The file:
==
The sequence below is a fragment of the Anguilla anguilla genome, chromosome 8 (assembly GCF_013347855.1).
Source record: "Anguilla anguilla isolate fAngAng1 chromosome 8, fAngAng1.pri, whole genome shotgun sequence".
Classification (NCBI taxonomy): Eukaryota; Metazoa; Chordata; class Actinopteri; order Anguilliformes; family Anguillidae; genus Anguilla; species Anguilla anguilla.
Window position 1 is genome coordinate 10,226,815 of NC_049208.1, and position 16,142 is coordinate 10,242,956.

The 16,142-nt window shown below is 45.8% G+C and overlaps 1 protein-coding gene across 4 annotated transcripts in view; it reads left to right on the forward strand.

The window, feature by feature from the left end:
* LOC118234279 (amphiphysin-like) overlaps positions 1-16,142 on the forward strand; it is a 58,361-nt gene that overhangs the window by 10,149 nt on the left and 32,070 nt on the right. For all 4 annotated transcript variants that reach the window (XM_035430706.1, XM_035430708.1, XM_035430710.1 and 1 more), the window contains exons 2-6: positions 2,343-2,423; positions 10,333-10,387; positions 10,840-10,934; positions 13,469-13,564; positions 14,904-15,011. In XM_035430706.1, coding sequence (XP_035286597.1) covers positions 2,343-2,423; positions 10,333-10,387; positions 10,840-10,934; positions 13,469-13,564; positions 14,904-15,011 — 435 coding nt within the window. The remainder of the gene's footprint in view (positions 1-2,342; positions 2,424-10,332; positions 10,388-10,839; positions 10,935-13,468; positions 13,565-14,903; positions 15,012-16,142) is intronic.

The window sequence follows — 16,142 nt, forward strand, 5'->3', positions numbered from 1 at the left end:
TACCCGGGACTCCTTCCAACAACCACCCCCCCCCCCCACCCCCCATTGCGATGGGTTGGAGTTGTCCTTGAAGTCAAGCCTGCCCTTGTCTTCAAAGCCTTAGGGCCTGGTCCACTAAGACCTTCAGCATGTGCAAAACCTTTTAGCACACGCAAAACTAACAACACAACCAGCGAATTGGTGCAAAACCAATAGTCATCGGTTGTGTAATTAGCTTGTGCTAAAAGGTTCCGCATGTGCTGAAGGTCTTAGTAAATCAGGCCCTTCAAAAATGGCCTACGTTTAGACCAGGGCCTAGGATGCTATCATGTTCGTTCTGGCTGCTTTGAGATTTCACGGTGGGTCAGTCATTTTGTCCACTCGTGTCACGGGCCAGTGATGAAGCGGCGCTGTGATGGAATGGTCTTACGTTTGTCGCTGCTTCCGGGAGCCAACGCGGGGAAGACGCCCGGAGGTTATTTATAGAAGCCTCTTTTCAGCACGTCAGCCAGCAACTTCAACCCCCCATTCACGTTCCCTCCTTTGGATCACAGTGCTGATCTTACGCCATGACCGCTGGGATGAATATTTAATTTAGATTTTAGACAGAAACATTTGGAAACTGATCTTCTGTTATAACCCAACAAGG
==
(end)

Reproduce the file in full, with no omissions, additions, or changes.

The sequence below is a fragment of the Anguilla anguilla genome, chromosome 8 (assembly GCF_013347855.1).
Source record: "Anguilla anguilla isolate fAngAng1 chromosome 8, fAngAng1.pri, whole genome shotgun sequence".
Classification (NCBI taxonomy): Eukaryota; Metazoa; Chordata; class Actinopteri; order Anguilliformes; family Anguillidae; genus Anguilla; species Anguilla anguilla.
Window position 1 is genome coordinate 10,226,815 of NC_049208.1, and position 16,142 is coordinate 10,242,956.

The 16,142-nt window shown below is 45.8% G+C and overlaps 1 protein-coding gene across 4 annotated transcripts in view; it reads left to right on the forward strand.

The window, feature by feature from the left end:
* LOC118234279 (amphiphysin-like) overlaps positions 1-16,142 on the forward strand; it is a 58,361-nt gene that overhangs the window by 10,149 nt on the left and 32,070 nt on the right. For all 4 annotated transcript variants that reach the window (XM_035430706.1, XM_035430708.1, XM_035430710.1 and 1 more), the window contains exons 2-6: positions 2,343-2,423; positions 10,333-10,387; positions 10,840-10,934; positions 13,469-13,564; positions 14,904-15,011. In XM_035430706.1, coding sequence (XP_035286597.1) covers positions 2,343-2,423; positions 10,333-10,387; positions 10,840-10,934; positions 13,469-13,564; positions 14,904-15,011 — 435 coding nt within the window. The remainder of the gene's footprint in view (positions 1-2,342; positions 2,424-10,332; positions 10,388-10,839; positions 10,935-13,468; positions 13,565-14,903; positions 15,012-16,142) is intronic.

The window sequence follows — 16,142 nt, forward strand, 5'->3', positions numbered from 1 at the left end:
TACCCGGGACTCCTTCCAACAACCACCCCCCCCCCCCACCCCCCATTGCGATGGGTTGGAGTTGTCCTTGAAGTCAAGCCTGCCCTTGTCTTCAAAGCCTTAGGGCCTGGTCCACTAAGACCTTCAGCATGTGCAAAACCTTTTAGCACACGCAAAACTAACAACACAACCAGCGAATTGGTGCAAAACCAATAGTCATCGGTTGTGTAATTAGCTTGTGCTAAAAGGTTCCGCATGTGCTGAAGGTCTTAGTAAATCAGGCCCTTCAAAAATGGCCTACGTTTAGACCAGGGCCTAGGATGCTATCATGTTCGTTCTGGCTGCTTTGAGATTTCACGGTGGGTCAGTCATTTTGTCCACTCGTGTCACGGGCCAGTGATGAAGCGGCGCTGTGATGGAATGGTCTTACGTTTGTCGCTGCTTCCGGGAGCCAACGCGGGGAAGACGCCCGGAGGTTATTTATAGAAGCCTCTTTTCAGCACGTCAGCCAGCAACTTCAACCCCCCATTCACGTTCCCTCCTTTGGATCACAGTGCTGATCTTACGCCATGACCGCTGGGATGAATATTTAATTTAGATTTTAGACAGAAACATTTGGAAACTGATCTTCTGTTATAACCCAACAAGG